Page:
A part of me has always wanted to teach classes that stir things up for people. I remember the first time I cried in a yoga class, my life was changed in that one, releasing moment. I wasn't grieving at the time, I was overjoyed. Before that moment, I had never felt so unbelievably connected to who I really was, it was a true coming home for me.
Yoga gives us the opportunity to process, release and discharge energy (emotion). This is what I want to teach in class. As a human being with a million and one different interests, and as a new yoga teacher finding her groove, I have felt my tone, dialogue, and what I choose to focus on in a class switch up all the time. Sometimes I want to choreograph a sequence that is super creative and fun, sometimes I want it to be fast paced, dance like and fluid...sometimes I want to stick to the baptiste-style, or more traditional like ashtanga...other times I want it to be incredibly slow and mindful.
Lately, I have been talking in my classes. Talking a lot and asking my students a ton of questions about their personal relationship to trauma, pain, suffering, forgiveness...you know, the uncomfortable stuff that no one wants to talk about. It has drawn up a lot of tears and my initial ego reaction was to stop immediately. "No one wants to: A. Hear you talk about serious issues because it's bringing them down and you sound like a fool, B. Look that deep inside-yoga is their chance to decompress and get away from their problems, not go into them! And C. What are you trying to do? Stick to what you know and what they like or they'll stop coming."
Ahh the ego. That's the scared little child inside each of us that is terrified of absolutely everything. Unfortunately we need it to survive however, if you can start separating yourself from that voice, your life will change for the better.
In the past week I have made a couple observations as I have crossed into this "new territory" in my classes: 1. It is way easier to practice and to teach when we bypass the emotions. 2. There have been tears. Lots of tears and it makes us uncomfortable.
There is a time and a place for Wild playlists, hip hop yoga, buti and dance classes and crazy hot power hours. Believe me I do them all and they release sweat and energy in the best way. They allow fun and self expression. But when do we cross the line from a yoga practice into a fitness class? When does the internal work begin? Can we start to invite people to get familiar with their "Shadow Self?" Rather than suppress and bypass it? Now, more than ever, is the time to do the inner work. I'm seeing it more and more- friends embracing therapy regularly, treating it just as important as a doctors appointment....because it IS. People seeking yoga, meditation, opportunities to be still and at peace. Holistic healing arts such as bodywork, massage, acupuncture and reiki...people are being called to do their inner work more and more. The ultimate goal of meditation is to be in an enlightened or open state of awareness where the thoughts have become so distant that you just simply "are." Complete presence, bliss and connection to all that is.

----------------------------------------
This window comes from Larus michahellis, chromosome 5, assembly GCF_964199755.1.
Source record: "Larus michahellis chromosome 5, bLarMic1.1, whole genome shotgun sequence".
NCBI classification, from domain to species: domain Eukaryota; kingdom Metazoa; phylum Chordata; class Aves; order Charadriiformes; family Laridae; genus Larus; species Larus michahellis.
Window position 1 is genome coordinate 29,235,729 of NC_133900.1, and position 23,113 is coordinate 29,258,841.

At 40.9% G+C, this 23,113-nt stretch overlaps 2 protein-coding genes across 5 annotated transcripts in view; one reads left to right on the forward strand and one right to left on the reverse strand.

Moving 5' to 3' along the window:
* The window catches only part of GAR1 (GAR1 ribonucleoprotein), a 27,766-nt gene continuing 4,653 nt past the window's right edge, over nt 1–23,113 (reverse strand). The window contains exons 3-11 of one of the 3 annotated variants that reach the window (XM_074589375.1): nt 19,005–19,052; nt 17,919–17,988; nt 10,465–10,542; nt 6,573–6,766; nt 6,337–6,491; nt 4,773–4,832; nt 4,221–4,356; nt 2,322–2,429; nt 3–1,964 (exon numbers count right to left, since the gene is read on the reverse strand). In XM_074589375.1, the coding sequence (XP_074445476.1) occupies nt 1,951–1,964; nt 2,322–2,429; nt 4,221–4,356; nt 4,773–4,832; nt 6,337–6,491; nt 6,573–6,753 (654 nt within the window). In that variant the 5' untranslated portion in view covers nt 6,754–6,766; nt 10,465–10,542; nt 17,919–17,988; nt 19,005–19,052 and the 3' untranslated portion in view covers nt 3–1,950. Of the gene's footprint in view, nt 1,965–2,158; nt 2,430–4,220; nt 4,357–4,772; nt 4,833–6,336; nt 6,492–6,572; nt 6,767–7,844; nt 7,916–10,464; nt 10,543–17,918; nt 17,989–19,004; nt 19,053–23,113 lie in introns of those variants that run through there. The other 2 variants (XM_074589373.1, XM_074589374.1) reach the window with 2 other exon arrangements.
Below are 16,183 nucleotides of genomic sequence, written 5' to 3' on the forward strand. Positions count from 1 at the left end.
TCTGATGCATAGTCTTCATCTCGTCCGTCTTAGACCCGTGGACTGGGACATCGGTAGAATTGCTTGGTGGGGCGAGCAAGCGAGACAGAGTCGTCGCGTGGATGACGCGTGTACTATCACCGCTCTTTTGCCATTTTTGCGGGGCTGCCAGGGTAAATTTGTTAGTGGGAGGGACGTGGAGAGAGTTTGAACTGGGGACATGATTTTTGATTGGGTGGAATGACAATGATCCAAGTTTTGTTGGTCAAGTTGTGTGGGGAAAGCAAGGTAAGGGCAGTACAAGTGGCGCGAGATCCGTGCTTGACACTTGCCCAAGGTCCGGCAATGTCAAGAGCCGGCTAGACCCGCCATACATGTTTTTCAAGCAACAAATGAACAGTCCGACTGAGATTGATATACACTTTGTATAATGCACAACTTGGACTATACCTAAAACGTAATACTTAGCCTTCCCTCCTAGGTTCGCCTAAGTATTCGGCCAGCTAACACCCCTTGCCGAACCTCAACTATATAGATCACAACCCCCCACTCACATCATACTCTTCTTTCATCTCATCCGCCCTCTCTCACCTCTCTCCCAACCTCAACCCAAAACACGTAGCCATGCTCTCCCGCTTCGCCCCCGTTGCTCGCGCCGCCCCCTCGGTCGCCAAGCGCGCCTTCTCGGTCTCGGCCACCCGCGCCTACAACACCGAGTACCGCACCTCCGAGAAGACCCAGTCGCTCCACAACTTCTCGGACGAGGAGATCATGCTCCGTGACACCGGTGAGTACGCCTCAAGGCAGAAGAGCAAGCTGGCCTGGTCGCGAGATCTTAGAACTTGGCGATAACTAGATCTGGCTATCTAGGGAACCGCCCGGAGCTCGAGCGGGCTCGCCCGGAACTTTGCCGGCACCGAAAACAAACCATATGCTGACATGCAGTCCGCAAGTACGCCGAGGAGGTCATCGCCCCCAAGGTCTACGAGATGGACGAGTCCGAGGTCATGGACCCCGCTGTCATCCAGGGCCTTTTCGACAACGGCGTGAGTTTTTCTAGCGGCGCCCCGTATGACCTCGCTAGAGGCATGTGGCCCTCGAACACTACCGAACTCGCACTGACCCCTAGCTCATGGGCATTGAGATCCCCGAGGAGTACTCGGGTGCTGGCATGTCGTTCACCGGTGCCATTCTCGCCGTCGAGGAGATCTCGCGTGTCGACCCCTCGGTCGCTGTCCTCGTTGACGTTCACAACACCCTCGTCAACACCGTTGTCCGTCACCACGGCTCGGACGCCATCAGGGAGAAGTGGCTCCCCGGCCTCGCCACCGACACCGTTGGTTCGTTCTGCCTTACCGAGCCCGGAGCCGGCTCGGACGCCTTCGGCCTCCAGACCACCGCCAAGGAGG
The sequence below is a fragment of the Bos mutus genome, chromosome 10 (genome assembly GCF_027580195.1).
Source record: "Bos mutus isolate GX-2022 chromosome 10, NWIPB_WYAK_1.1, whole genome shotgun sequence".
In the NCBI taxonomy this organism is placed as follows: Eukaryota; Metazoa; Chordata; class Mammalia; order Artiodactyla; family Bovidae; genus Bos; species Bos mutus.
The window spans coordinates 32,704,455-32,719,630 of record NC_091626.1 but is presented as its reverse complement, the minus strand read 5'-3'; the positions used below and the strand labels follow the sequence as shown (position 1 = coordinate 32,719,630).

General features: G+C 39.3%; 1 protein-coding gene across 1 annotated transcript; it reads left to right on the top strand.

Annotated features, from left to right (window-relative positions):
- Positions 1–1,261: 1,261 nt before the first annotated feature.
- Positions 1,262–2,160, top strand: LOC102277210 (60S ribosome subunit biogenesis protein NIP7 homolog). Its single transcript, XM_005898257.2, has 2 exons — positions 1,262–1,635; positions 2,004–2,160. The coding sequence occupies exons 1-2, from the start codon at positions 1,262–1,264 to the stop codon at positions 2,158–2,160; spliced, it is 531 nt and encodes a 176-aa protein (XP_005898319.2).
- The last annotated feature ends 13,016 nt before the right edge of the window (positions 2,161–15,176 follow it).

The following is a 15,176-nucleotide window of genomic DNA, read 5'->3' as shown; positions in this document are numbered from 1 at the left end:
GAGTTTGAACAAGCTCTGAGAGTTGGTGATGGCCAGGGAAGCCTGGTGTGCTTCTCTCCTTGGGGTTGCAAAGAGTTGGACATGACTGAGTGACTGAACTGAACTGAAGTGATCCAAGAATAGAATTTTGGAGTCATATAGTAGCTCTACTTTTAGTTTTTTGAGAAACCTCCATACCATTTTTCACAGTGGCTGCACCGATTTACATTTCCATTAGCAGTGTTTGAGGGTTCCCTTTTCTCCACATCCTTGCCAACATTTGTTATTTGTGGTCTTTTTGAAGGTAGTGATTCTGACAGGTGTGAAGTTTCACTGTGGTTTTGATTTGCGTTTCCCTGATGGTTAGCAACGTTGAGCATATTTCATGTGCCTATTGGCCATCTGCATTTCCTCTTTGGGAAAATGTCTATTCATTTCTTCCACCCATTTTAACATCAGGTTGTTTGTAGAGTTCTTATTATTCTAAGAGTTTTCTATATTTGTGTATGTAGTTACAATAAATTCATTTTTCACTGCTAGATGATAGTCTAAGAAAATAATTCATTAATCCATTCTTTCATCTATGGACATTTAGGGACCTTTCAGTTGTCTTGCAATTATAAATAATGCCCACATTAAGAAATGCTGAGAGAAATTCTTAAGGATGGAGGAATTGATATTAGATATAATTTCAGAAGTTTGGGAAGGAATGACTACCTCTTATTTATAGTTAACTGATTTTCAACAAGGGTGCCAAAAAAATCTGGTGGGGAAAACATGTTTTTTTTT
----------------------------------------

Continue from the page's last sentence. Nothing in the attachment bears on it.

Unfortunately chaturangas and green juice doesn't get you there. Actually nothing gets you there, unless you're willing to back-track a bit. So instead of bypassing our thoughts, distractions and suffering and suppressing it with a mantra or whatever...I'm learning that it's actually necessary to go INTO that discomfort, tension and emotion and ask questions. Why do the same thoughts keep coming up? What is my ego terrified of? How has heart break and addiction shown up in my life? What am I grieving? Who do I judge? Where and when do I separate myself from others and let it become me against him, or us and them? It is easier to bypass shadow emotions. As humans we have become experts at suppressing the "ugly" parts of ourselves. I think it's time to recognize that all energies and emotions are beautiful. Because they are part of our humanity...and guess what? We all have them. We. Not me, not you, not us, not them. There is no separation.
The most natural way of releasing emotions that is shunned widely in our culture, is crying. From A very young age, often the first thing we hear even if it is said with love is, "Aw, don't cry!" Unfortunately many of us, particularly our men have been conditioned to associate crying with weakness. Even as grown adults, if we see someone we love start to cry, we don't hold space for them and let them cry it out… We jump to comfort them right away. We hold them, tell them not to cry, switch the subject. Somehow, the most natural phenomenon has become the most unnatural and uncomfortable. My mother raised me to be comfortable with my emotions and crying was never shunned fortunately, but I still feel stress rise inside me when I see students and clients cry. This is an opportunity to normalize emotion and celebrate vulnerability, finally.
So let's commit to being human and allow ourselves to be scared, angry, feel ashamed, guilty, sad...but let us do the inner work necessary to process and release these energies. Find therapy, pray, meditate, practice yoga and then access the highest energy of all. On the other side of pain and suffering is liberation and purpose.
When we are finally able to forgive those who have hurt us, or forgive ourselves for thinking we should have known better, when we are finally able to see that humans are humans and love is love no matter your gender, age, religion, sexual orientation, economic status, political views, or color of your skin...when we are finally able to see beyond the separation that has been drilled into us for lifetimes, we will create great change. A change that is rooted in the lightest vibration of all:
*Post inspired heavily by the lectures and teachings of Seane Corn